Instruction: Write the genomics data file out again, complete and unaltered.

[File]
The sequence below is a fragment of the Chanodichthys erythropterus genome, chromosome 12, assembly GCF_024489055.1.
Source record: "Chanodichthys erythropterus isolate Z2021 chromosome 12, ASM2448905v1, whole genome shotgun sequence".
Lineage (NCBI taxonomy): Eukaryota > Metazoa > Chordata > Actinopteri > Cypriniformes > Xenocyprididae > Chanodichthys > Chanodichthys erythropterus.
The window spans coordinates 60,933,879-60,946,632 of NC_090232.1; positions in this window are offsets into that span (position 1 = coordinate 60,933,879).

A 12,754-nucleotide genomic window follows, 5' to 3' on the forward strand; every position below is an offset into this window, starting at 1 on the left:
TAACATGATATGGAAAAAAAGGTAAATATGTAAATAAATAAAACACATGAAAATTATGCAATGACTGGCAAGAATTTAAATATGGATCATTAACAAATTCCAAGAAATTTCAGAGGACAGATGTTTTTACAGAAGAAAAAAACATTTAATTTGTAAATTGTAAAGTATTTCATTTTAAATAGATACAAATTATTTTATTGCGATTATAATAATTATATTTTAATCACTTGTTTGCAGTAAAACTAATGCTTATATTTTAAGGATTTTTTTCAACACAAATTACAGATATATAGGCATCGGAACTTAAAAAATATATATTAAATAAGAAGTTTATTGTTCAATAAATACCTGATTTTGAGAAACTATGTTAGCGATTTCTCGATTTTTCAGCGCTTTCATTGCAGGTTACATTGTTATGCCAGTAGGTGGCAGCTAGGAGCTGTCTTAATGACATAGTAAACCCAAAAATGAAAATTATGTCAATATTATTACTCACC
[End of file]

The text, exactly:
The sequence below is a fragment of the Chanodichthys erythropterus genome, chromosome 12, assembly GCF_024489055.1.
Source record: "Chanodichthys erythropterus isolate Z2021 chromosome 12, ASM2448905v1, whole genome shotgun sequence".
Lineage (NCBI taxonomy): Eukaryota > Metazoa > Chordata > Actinopteri > Cypriniformes > Xenocyprididae > Chanodichthys > Chanodichthys erythropterus.
The window spans coordinates 60,933,879-60,946,632 of NC_090232.1; positions in this window are offsets into that span (position 1 = coordinate 60,933,879).

A 12,754-nucleotide genomic window follows, 5' to 3' on the forward strand; every position below is an offset into this window, starting at 1 on the left:
TAACATGATATGGAAAAAAAGGTAAATATGTAAATAAATAAAACACATGAAAATTATGCAATGACTGGCAAGAATTTAAATATGGATCATTAACAAATTCCAAGAAATTTCAGAGGACAGATGTTTTTACAGAAGAAAAAAACATTTAATTTGTAAATTGTAAAGTATTTCATTTTAAATAGATACAAATTATTTTATTGCGATTATAATAATTATATTTTAATCACTTGTTTGCAGTAAAACTAATGCTTATATTTTAAGGATTTTTTTCAACACAAATTACAGATATATAGGCATCGGAACTTAAAAAATATATATTAAATAAGAAGTTTATTGTTCAATAAATACCTGATTTTGAGAAACTATGTTAGCGATTTCTCGATTTTTCAGCGCTTTCATTGCAGGTTACATTGTTATGCCAGTAGGTGGCAGCTAGGAGCTGTCTTAATGACATAGTAAACCCAAAAATGAAAATTATGTCAATATTATTACTCACC